New History of Fishes. A long-term approach to fishes in science and culture, 1550-1880
From 1550 onwards, a great interest in the natural world developed across Europe. This interest was not only stimulated by a growing knowledge of local flora and fauna, but also by the import of numerous exotic animal and plant species. Think, for instance, of researches and collectors like Gessner and Clusius, and later Rumphius, Seba and Siebold. Ichthyology plays a leading role in this. From 1550, we see that Europe is flooded with thick books on fishes, in different languages and with beautiful illustrations. Ichthyology holds this avant-garde position until well into the nineteenth century.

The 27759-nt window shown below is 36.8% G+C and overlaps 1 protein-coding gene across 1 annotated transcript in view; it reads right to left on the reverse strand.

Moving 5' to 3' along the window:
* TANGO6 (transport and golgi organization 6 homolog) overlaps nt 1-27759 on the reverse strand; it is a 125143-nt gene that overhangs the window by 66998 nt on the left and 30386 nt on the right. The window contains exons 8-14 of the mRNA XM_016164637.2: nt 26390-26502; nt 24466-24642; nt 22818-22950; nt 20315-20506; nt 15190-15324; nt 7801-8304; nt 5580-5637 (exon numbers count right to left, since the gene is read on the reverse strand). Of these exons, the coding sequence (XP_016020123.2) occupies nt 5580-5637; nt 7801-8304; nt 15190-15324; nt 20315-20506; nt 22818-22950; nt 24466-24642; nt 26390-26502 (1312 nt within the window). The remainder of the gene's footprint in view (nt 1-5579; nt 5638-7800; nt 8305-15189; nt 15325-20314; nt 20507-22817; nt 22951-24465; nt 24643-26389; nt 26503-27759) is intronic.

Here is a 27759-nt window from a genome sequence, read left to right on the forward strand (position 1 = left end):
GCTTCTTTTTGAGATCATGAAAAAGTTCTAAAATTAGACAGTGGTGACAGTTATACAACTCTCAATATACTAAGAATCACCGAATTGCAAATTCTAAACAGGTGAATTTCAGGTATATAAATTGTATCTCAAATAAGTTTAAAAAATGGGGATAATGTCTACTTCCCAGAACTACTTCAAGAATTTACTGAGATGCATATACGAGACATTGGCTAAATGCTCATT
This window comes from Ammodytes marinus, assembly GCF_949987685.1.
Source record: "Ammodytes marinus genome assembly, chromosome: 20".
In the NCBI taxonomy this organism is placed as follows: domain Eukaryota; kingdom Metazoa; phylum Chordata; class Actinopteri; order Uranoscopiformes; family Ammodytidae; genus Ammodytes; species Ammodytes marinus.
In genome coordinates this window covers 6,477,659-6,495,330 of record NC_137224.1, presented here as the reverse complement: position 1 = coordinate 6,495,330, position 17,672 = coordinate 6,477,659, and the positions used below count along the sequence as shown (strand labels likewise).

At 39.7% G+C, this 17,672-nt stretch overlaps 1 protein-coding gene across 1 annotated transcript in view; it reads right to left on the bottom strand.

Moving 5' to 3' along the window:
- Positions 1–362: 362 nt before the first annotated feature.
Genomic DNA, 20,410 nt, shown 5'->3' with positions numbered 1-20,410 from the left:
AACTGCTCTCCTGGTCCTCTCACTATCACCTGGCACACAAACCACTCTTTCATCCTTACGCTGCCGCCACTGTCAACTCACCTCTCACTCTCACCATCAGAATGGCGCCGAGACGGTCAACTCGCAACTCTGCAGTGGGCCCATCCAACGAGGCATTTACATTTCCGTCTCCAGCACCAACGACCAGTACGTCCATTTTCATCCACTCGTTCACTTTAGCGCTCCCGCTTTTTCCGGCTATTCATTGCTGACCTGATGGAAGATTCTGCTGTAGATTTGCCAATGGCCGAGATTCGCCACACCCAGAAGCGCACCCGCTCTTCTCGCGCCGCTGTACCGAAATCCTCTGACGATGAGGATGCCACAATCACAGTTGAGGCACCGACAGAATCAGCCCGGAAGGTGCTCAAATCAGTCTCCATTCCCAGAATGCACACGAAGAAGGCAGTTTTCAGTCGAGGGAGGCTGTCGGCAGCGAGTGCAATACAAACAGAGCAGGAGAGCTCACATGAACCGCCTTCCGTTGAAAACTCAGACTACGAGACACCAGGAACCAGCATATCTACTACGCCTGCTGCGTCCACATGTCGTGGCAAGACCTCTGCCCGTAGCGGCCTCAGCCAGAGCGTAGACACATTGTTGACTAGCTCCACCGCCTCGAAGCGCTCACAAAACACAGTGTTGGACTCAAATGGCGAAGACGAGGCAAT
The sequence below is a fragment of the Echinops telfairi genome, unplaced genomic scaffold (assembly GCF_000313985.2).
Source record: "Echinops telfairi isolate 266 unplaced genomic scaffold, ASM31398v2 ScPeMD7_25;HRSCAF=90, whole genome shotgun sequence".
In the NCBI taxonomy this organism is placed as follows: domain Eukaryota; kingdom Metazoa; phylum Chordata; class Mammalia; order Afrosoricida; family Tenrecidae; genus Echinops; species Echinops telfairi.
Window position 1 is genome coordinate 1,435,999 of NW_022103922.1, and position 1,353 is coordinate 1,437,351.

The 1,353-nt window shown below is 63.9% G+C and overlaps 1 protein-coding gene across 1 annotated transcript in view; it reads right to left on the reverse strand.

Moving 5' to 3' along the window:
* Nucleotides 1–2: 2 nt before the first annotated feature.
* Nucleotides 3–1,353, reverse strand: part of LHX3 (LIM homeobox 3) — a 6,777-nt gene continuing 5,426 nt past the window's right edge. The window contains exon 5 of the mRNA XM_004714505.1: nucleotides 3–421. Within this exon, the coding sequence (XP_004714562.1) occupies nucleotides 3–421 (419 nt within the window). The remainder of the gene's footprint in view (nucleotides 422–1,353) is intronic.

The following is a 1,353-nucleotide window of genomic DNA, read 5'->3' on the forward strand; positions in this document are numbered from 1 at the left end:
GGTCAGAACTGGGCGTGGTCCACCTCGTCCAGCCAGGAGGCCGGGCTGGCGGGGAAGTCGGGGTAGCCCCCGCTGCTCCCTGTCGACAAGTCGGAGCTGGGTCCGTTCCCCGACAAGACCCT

The role of ichthyology in science, art and culture has always been underexposed. This is a gap that Paul Smith and his colleagues will fill. In collaboration with researchers from Naturalis Biodiversity Center in Leiden, this project will examine what the place of ichthyology was in the science and culture of Europe from around 1550 to 1880. The theoretical framework is the New History of Science, which considers the development of science in a broad cultural and historical framework, including attention to social (patronage, institution), (national-)political, religious and artistic aspects.